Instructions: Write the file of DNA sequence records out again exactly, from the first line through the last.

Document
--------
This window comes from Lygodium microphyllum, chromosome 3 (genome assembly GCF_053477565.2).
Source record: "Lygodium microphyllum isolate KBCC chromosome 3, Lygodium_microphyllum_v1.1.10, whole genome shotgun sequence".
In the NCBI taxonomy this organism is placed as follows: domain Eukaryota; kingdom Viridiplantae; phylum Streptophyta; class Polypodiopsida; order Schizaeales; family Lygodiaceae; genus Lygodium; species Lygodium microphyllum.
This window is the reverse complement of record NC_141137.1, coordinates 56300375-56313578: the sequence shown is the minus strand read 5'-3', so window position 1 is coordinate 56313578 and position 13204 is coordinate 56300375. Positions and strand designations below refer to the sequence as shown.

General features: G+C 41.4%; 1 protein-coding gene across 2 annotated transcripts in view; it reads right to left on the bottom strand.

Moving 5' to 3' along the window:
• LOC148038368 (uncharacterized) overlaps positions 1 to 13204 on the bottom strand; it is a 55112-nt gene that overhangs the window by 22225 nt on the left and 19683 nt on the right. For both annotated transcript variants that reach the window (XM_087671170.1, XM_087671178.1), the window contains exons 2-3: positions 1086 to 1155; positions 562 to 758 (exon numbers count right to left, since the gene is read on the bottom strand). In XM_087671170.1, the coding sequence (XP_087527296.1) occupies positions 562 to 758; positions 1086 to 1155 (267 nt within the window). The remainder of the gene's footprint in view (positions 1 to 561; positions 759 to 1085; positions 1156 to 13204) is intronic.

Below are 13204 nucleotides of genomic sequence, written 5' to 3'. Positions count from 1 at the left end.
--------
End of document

This window comes from Lygodium microphyllum, chromosome 3 (genome assembly GCF_053477565.2).
Source record: "Lygodium microphyllum isolate KBCC chromosome 3, Lygodium_microphyllum_v1.1.10, whole genome shotgun sequence".
In the NCBI taxonomy this organism is placed as follows: domain Eukaryota; kingdom Viridiplantae; phylum Streptophyta; class Polypodiopsida; order Schizaeales; family Lygodiaceae; genus Lygodium; species Lygodium microphyllum.
This window is the reverse complement of record NC_141137.1, coordinates 56300375-56313578: the sequence shown is the minus strand read 5'-3', so window position 1 is coordinate 56313578 and position 13204 is coordinate 56300375. Positions and strand designations below refer to the sequence as shown.

General features: G+C 41.4%; 1 protein-coding gene across 2 annotated transcripts in view; it reads right to left on the bottom strand.

Moving 5' to 3' along the window:
• LOC148038368 (uncharacterized) overlaps positions 1 to 13204 on the bottom strand; it is a 55112-nt gene that overhangs the window by 22225 nt on the left and 19683 nt on the right. For both annotated transcript variants that reach the window (XM_087671170.1, XM_087671178.1), the window contains exons 2-3: positions 1086 to 1155; positions 562 to 758 (exon numbers count right to left, since the gene is read on the bottom strand). In XM_087671170.1, the coding sequence (XP_087527296.1) occupies positions 562 to 758; positions 1086 to 1155 (267 nt within the window). The remainder of the gene's footprint in view (positions 1 to 561; positions 759 to 1085; positions 1156 to 13204) is intronic.

Below are 13204 nucleotides of genomic sequence, written 5' to 3'. Positions count from 1 at the left end.